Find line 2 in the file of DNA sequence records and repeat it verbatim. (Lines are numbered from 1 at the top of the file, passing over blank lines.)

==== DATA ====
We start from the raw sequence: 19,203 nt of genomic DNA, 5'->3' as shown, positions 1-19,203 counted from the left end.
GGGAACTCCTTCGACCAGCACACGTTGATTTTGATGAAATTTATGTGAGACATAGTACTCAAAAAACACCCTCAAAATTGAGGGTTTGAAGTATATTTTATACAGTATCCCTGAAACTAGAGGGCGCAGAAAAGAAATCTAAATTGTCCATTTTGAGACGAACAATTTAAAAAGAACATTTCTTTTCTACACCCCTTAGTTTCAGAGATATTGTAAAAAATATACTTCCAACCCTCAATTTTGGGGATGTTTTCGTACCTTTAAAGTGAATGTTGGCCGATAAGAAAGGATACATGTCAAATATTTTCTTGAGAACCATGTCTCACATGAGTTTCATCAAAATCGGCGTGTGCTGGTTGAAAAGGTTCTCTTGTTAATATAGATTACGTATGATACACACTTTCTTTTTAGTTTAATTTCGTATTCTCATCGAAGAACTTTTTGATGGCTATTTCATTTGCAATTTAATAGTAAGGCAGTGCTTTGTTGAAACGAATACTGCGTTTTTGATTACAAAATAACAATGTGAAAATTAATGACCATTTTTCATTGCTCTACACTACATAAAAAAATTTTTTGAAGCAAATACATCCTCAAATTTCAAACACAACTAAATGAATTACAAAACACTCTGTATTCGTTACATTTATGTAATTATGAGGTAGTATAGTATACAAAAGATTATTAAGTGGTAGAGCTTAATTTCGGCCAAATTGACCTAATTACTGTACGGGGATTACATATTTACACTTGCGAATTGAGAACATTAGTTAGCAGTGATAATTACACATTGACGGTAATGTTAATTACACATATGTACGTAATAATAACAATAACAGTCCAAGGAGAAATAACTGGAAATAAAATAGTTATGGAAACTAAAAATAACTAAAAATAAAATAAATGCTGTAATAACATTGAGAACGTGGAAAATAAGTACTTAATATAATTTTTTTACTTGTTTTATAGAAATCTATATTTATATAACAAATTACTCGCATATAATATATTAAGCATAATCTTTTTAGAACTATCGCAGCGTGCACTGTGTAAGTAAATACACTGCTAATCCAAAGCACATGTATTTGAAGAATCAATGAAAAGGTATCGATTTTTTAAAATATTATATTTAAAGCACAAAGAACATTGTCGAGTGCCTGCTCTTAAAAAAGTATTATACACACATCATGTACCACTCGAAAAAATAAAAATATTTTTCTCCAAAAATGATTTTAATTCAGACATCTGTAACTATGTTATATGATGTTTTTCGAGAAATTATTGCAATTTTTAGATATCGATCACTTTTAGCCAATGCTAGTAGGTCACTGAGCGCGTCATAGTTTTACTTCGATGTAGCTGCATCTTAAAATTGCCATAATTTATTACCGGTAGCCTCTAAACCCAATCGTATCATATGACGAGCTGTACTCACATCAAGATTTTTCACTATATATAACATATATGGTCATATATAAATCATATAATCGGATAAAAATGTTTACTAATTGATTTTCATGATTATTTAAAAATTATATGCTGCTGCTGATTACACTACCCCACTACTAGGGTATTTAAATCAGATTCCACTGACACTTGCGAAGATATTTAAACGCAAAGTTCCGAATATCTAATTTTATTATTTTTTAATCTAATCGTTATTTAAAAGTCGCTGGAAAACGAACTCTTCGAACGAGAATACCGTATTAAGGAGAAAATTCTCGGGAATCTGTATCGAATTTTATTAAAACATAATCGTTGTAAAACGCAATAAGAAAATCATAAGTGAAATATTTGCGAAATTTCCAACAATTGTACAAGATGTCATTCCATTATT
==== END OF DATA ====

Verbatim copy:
GGGAACTCCTTCGACCAGCACACGTTGATTTTGATGAAATTTATGTGAGACATAGTACTCAAAAAACACCCTCAAAATTGAGGGTTTGAAGTATATTTTATACAGTATCCCTGAAACTAGAGGGCGCAGAAAAGAAATCTAAATTGTCCATTTTGAGACGAACAATTTAAAAAGAACATTTCTTTTCTACACCCCTTAGTTTCAGAGATATTGTAAAAAATATACTTCCAACCCTCAATTTTGGGGATGTTTTCGTACCTTTAAAGTGAATGTTGGCCGATAAGAAAGGATACATGTCAAATATTTTCTTGAGAACCATGTCTCACATGAGTTTCATCAAAATCGGCGTGTGCTGGTTGAAAAGGTTCTCTTGTTAATATAGATTACGTATGATACACACTTTCTTTTTAGTTTAATTTCGTATTCTCATCGAAGAACTTTTTGATGGCTATTTCATTTGCAATTTAATAGTAAGGCAGTGCTTTGTTGAAACGAATACTGCGTTTTTGATTACAAAATAACAATGTGAAAATTAATGACCATTTTTCATTGCTCTACACTACATAAAAAAATTTTTTGAAGCAAATACATCCTCAAATTTCAAACACAACTAAATGAATTACAAAACACTCTGTATTCGTTACATTTATGTAATTATGAGGTAGTATAGTATACAAAAGATTATTAAGTGGTAGAGCTTAATTTCGGCCAAATTGACCTAATTACTGTACGGGGATTACATATTTACACTTGCGAATTGAGAACATTAGTTAGCAGTGATAATTACACATTGACGGTAATGTTAATTACACATATGTACGTAATAATAACAATAACAGTCCAAGGAGAAATAACTGGAAATAAAATAGTTATGGAAACTAAAAATAACTAAAAATAAAATAAATGCTGTAATAACATTGAGAACGTGGAAAATAAGTACTTAATATAATTTTTTTACTTGTTTTATAGAAATCTATATTTATATAACAAATTACTCGCATATAATATATTAAGCATAATCTTTTTAGAACTATCGCAGCGTGCACTGTGTAAGTAAATACACTGCTAATCCAAAGCACATGTATTTGAAGAATCAATGAAAAGGTATCGATTTTTTAAAATATTATATTTAAAGCACAAAGAACATTGTCGAGTGCCTGCTCTTAAAAAAGTATTATACACACATCATGTACCACTCGAAAAAATAAAAATATTTTTCTCCAAAAATGATTTTAATTCAGACATCTGTAACTATGTTATATGATGTTTTTCGAGAAATTATTGCAATTTTTAGATATCGATCACTTTTAGCCAATGCTAGTAGGTCACTGAGCGCGTCATAGTTTTACTTCGATGTAGCTGCATCTTAAAATTGCCATAATTTATTACCGGTAGCCTCTAAACCCAATCGTATCATATGACGAGCTGTACTCACATCAAGATTTTTCACTATATATAACATATATGGTCATATATAAATCATATAATCGGATAAAAATGTTTACTAATTGATTTTCATGATTATTTAAAAATTATATGCTGCTGCTGATTACACTACCCCACTACTAGGGTATTTAAATCAGATTCCACTGACACTTGCGAAGATATTTAAACGCAAAGTTCCGAATATCTAATTTTATTATTTTTTAATCTAATCGTTATTTAAAAGTCGCTGGAAAACGAACTCTTCGAACGAGAATACCGTATTAAGGAGAAAATTCTCGGGAATCTGTATCGAATTTTATTAAAACATAATCGTTGTAAAACGCAATAAGAAAATCATAAGTGAAATATTTGCGAAATTTCCAACAATTGTACAAGATGTCATTCCATTATT